But I did read People. By the time I came of cultural consciousness, Jackson was well into his extended personal, physical, and financial decline. And in all honesty, it was fascinating. As Sarah Weinman puts it, “Jackson represented the ultimate American narrative, reared from an early age to work hard and produce, to support a family rife with internal tensions and jealousies and to appease the hangers-on, trapped by his penchant for excess and flaws tragic and monstrous. Dreiser might have had a field day with a character like him.”

Well, part of an ultimate American narrative, maybe, the same one that Citizen Kane and Elvis’s story are part of. (Weinman expects a good bio in a couple years; I think it’ll take as long as it took Peter Guralnick to do his masterful two-volume Elvis bio, which is to say a couple decades.) That narrative is inseparable from his musical legacy; it’s not even worth trying, much as we’d like to focus on the music, since the narrative is as or more resonant than his work.

Which, of course, means I may have some blood on my hands.

Andrew Sullivan: “I grieve for him; but I also grieve for the culture that created and destroyed him. That culture is ours’ and it is a lethal and brutal one: with fame and celebrity as its core values, with money as its sole motive, it chewed this child up and spat him out.” 

Amanda Marcotte: “Michael Jackson should have been a well-respected pop/R&B star who made his money but lived a fairly normal life of fading from the pop scene and into the vaults of those cherished by pop music amateur historians.  Instead, he became a grotesque figure of how much fame can destroy a person.  Like Cintra Wilson said in her book A Massive Swelling: ‘And who has provided us with more evidence that Big Fame will fuck you, fuck you, fuck you in the head until there’s nothing between your ears but a sour, translucent jelly?'”

Robbie Fulks: “That child abuse (perpetrated on and by him), self-mutilation, psychotic narcissism, and God knows what other grotesqueries should have so thoroughly interpenetrated this American success story is a dismal reflection on a number of things. Celebrity-besotted America, naturally.”

But I think it’s possible to take this argument too far. There are plenty of people who grew up without love in abusive and authoritarian families, spent too much money, did too many drugs, and died too young in anonymity. Jackson had the fame and the money to make a spectacle of his demons, to make manifest the fragments shored against his ruins (the rich are different from you and me: they have more money). It heighens the tragedy, insofar as we think that his tremendous resources and personal connections should have saved him, but I don’t know that the difference is one of kind.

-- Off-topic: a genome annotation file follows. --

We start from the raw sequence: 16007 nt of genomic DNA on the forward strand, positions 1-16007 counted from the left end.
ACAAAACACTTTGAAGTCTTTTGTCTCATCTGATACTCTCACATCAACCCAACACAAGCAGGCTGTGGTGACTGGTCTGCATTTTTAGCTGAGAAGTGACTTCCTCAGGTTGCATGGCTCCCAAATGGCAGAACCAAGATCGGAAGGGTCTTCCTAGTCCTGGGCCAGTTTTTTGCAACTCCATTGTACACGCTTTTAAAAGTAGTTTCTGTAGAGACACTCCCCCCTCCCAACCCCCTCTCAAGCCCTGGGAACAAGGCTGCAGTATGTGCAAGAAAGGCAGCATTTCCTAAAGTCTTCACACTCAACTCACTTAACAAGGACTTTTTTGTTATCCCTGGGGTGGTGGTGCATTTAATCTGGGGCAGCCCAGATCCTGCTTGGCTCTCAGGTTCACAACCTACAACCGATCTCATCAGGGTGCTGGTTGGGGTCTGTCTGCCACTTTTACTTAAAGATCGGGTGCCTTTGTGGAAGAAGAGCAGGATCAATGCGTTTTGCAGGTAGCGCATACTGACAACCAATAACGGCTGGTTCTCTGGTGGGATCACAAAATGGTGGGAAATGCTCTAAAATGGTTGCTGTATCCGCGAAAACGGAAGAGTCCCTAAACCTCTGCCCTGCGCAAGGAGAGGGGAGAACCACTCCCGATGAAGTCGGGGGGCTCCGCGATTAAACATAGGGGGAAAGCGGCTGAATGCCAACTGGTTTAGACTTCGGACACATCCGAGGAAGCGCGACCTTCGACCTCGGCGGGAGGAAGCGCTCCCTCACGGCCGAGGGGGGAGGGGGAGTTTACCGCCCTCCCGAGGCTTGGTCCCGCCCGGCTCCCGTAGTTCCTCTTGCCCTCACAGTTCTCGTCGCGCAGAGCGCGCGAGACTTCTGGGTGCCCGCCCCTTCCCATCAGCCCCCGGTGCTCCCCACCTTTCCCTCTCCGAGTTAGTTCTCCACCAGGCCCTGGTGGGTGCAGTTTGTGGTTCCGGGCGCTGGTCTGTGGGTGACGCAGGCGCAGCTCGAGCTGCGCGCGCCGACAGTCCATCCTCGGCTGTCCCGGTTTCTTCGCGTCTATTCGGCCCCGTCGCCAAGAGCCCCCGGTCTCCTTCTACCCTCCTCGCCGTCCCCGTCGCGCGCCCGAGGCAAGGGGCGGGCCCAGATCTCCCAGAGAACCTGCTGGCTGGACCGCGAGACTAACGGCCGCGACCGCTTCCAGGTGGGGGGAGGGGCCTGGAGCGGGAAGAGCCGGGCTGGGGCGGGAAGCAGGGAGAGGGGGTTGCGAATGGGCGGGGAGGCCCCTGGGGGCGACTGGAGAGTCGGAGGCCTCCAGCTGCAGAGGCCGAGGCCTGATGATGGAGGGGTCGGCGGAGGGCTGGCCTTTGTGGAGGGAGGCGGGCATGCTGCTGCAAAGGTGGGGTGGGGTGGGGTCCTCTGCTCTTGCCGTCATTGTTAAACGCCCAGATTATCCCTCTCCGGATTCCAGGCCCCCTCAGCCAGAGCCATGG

Last night, our music editor asked if anyone thought Jackson, who made so many people happy, had ever been happy himself. I don’t know, and I would imagine very few people do. But I am fortunate to know a lot of people who are good at doing things – some driven by demons, some not. And what they get isn’t happiness, per se, at least not the kind of happiness that comes from familial or romantic love, or a lack of personal and professional tragedy. I don’t know if happiness is the right word. It’s an emotional and intellectual engagement in craft that I don’t really have a word for. Kanye West’s “Amazing” describes that feeling better than I ever could – fittingly, as few people will ever experience it on the level that he does, on the level that Michael Jackson surely did.

It is not a happy song – it’s quite grave. That is not a coincidence.

At home, in his room, he dances until he falls down. Michael says the Sunday dance sessions are also an effective way to quiet his stage addiction when he is not touring.” That devotion, or compulsion, isn’t happiness, and many times it leads away from it. But there’s a richness in it that doesn’t come from any other outlet. In that, I suspect, he was as blessed as anyone in our lifetime.